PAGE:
As Professor Tim Jackson, author of the Sustainable Development Commission (SDC) report ‘Prosperity Without Growth?’ says: “Faced with the current recession, it is understandable that many leaders at the G20 Summit will be anxious to restore business as usual. But governments really need to take a long, hard look at the effects of our single-minded devotion to growth – effects which include the recession itself….. The myth of growth has failed us. It has failed, spectacularly, in its own terms, to provide economic stability and secure people’s livelihoods”.
The letter talks of a “general feel-good factor”, but doesn’t address the fact that, in the developed world, general wellbeing long ago ceased to be linked with GDP growth. In July, The Prince of Wales called for an end to the “consumerist society where growth is an end in itself.” His Royal Highness also said that “progress has come at a price” and that it “depends on how you define both ‘growth’ and prosperity’…in our modern situation these ‘ends’ have become dangerously confused with the ‘means’, to the point where, now, wealth, innovation and growth have become the final goals.”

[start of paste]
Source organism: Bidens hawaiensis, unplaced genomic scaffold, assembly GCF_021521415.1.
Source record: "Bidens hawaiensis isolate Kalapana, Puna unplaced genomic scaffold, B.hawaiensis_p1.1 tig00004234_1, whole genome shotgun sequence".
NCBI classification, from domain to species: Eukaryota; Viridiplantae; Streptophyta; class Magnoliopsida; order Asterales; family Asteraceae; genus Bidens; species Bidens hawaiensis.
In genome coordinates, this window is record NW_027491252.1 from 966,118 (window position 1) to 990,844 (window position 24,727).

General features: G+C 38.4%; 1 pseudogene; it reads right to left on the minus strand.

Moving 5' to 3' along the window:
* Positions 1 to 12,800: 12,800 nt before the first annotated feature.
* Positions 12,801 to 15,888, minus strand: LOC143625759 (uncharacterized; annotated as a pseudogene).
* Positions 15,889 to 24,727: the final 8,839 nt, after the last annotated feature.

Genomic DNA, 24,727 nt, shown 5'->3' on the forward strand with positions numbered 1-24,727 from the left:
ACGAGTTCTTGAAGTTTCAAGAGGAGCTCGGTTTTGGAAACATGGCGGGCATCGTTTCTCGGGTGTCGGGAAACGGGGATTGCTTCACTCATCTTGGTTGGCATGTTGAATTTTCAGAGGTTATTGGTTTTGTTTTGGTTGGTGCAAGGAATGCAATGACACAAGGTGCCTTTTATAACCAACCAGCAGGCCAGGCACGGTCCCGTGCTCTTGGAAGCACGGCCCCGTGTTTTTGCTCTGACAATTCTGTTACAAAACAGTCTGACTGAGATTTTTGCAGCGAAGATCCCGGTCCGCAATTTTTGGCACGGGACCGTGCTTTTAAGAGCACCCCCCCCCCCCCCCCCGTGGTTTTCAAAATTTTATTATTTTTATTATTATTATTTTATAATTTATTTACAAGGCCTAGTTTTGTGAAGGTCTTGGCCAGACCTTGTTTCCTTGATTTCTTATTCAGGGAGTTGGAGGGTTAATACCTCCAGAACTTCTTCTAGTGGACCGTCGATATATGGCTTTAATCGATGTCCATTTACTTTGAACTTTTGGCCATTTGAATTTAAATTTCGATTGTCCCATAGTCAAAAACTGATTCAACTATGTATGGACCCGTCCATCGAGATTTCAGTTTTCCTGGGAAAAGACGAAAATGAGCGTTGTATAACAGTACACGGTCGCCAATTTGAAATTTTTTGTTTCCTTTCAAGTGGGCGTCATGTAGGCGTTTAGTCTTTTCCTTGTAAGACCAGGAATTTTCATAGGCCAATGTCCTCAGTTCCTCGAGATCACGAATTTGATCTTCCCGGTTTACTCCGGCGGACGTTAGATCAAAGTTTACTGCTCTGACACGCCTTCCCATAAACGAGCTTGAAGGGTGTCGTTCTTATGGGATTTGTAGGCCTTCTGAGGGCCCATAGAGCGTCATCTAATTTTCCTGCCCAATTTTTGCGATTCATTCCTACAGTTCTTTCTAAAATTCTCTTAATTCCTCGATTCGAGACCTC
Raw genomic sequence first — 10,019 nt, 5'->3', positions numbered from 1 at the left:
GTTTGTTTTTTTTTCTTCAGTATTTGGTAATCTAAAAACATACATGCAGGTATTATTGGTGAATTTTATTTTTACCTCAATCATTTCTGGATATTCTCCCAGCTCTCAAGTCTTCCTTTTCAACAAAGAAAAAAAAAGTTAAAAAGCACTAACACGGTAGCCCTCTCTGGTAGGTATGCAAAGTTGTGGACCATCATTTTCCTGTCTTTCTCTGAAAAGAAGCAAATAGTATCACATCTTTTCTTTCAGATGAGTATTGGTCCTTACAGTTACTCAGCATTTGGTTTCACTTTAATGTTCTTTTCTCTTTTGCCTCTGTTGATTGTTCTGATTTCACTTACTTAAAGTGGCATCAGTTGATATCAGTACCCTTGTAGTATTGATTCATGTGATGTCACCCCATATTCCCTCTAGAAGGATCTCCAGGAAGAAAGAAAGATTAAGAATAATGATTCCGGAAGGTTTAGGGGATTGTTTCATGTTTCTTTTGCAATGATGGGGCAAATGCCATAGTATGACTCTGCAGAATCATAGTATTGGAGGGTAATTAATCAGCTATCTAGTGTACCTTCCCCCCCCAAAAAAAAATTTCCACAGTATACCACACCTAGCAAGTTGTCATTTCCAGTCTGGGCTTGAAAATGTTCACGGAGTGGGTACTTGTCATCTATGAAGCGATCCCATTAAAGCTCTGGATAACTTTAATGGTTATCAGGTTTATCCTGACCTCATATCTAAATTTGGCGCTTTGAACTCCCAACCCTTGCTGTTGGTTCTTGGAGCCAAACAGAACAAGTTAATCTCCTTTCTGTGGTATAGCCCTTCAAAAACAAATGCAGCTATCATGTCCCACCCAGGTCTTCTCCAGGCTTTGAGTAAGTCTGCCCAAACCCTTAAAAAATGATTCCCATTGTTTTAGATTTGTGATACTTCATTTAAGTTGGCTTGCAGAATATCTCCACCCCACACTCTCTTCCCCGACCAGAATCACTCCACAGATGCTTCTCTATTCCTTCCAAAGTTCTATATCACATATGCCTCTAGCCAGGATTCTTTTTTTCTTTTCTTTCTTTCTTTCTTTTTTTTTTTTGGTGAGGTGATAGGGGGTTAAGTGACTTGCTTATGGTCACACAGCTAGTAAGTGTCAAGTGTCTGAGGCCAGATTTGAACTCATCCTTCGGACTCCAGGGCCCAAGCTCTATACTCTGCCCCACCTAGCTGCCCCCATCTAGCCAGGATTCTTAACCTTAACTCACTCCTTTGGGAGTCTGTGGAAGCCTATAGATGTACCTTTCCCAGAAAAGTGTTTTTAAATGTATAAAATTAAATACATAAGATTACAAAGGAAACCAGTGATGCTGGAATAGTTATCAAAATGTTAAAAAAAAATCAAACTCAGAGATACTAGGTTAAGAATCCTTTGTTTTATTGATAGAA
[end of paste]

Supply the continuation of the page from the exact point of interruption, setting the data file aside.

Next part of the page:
The debate is changing
Sir Jonathon Porritt says in his recent report Living Within our Means : “In their bones, world leaders know that if the global economy keeps growing at around 5% per annum (as it has done over the last couple of decades), then its game over for human civilisation as we know it.” Adair Turner, past head of the CBI and now Chair of the FSA and Climate Change Committee, says in Do Good Live Have to Cost the Earth that we need to “dethrone growth’.
Despite the sclerotic nature of our politics, a notable few political figures are beginning to engage with the ‘progress beyond growth’ debate. These include President Horst Köhler, President Barroso, EU Environment Commissioner Dimas, OECD Secretary General Angel Gurria, David Cameron, the Swedish centre-right and President Sarkozy’s Stiglitz Commission.